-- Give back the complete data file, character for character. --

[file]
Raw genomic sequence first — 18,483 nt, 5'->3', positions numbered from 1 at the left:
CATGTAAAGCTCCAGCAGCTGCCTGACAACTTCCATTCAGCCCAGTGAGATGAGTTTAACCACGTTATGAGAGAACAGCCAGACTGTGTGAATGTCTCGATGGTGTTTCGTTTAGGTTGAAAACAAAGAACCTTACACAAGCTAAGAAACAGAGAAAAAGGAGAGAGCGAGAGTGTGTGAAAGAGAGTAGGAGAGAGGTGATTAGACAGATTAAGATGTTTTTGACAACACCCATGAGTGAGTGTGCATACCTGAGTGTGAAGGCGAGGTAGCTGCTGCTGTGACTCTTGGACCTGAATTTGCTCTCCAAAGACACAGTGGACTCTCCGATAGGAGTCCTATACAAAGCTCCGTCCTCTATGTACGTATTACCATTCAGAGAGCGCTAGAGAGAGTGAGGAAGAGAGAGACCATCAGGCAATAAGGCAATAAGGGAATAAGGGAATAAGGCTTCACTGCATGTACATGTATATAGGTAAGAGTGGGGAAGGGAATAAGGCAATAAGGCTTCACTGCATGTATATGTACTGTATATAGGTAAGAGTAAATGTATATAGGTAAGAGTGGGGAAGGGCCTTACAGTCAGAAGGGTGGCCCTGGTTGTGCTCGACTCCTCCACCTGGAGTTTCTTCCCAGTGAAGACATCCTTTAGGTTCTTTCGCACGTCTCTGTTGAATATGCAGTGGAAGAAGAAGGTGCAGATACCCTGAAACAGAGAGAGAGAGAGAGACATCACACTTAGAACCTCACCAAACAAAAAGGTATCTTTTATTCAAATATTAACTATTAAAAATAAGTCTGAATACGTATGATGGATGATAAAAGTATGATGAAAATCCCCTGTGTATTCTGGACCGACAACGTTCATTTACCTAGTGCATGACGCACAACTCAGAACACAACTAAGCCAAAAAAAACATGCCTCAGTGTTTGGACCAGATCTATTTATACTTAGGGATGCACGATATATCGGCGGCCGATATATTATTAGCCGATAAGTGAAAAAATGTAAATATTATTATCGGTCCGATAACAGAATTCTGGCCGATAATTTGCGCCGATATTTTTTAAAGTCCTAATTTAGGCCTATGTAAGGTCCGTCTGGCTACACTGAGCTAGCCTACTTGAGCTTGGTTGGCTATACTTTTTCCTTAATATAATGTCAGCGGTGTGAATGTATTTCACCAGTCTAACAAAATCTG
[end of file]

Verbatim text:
Raw genomic sequence first — 18,483 nt, 5'->3', positions numbered from 1 at the left:
CATGTAAAGCTCCAGCAGCTGCCTGACAACTTCCATTCAGCCCAGTGAGATGAGTTTAACCACGTTATGAGAGAACAGCCAGACTGTGTGAATGTCTCGATGGTGTTTCGTTTAGGTTGAAAACAAAGAACCTTACACAAGCTAAGAAACAGAGAAAAAGGAGAGAGCGAGAGTGTGTGAAAGAGAGTAGGAGAGAGGTGATTAGACAGATTAAGATGTTTTTGACAACACCCATGAGTGAGTGTGCATACCTGAGTGTGAAGGCGAGGTAGCTGCTGCTGTGACTCTTGGACCTGAATTTGCTCTCCAAAGACACAGTGGACTCTCCGATAGGAGTCCTATACAAAGCTCCGTCCTCTATGTACGTATTACCATTCAGAGAGCGCTAGAGAGAGTGAGGAAGAGAGAGACCATCAGGCAATAAGGCAATAAGGGAATAAGGGAATAAGGCTTCACTGCATGTACATGTATATAGGTAAGAGTGGGGAAGGGAATAAGGCAATAAGGCTTCACTGCATGTATATGTACTGTATATAGGTAAGAGTAAATGTATATAGGTAAGAGTGGGGAAGGGCCTTACAGTCAGAAGGGTGGCCCTGGTTGTGCTCGACTCCTCCACCTGGAGTTTCTTCCCAGTGAAGACATCCTTTAGGTTCTTTCGCACGTCTCTGTTGAATATGCAGTGGAAGAAGAAGGTGCAGATACCCTGAAACAGAGAGAGAGAGAGAGACATCACACTTAGAACCTCACCAAACAAAAAGGTATCTTTTATTCAAATATTAACTATTAAAAATAAGTCTGAATACGTATGATGGATGATAAAAGTATGATGAAAATCCCCTGTGTATTCTGGACCGACAACGTTCATTTACCTAGTGCATGACGCACAACTCAGAACACAACTAAGCCAAAAAAAACATGCCTCAGTGTTTGGACCAGATCTATTTATACTTAGGGATGCACGATATATCGGCGGCCGATATATTATTAGCCGATAAGTGAAAAAATGTAAATATTATTATCGGTCCGATAACAGAATTCTGGCCGATAATTTGCGCCGATATTTTTTAAAGTCCTAATTTAGGCCTATGTAAGGTCCGTCTGGCTACACTGAGCTAGCCTACTTGAGCTTGGTTGGCTATACTTTTTCCTTAATATAATGTCAGCGGTGTGAATGTATTTCACCAGTCTAACAAAATCTG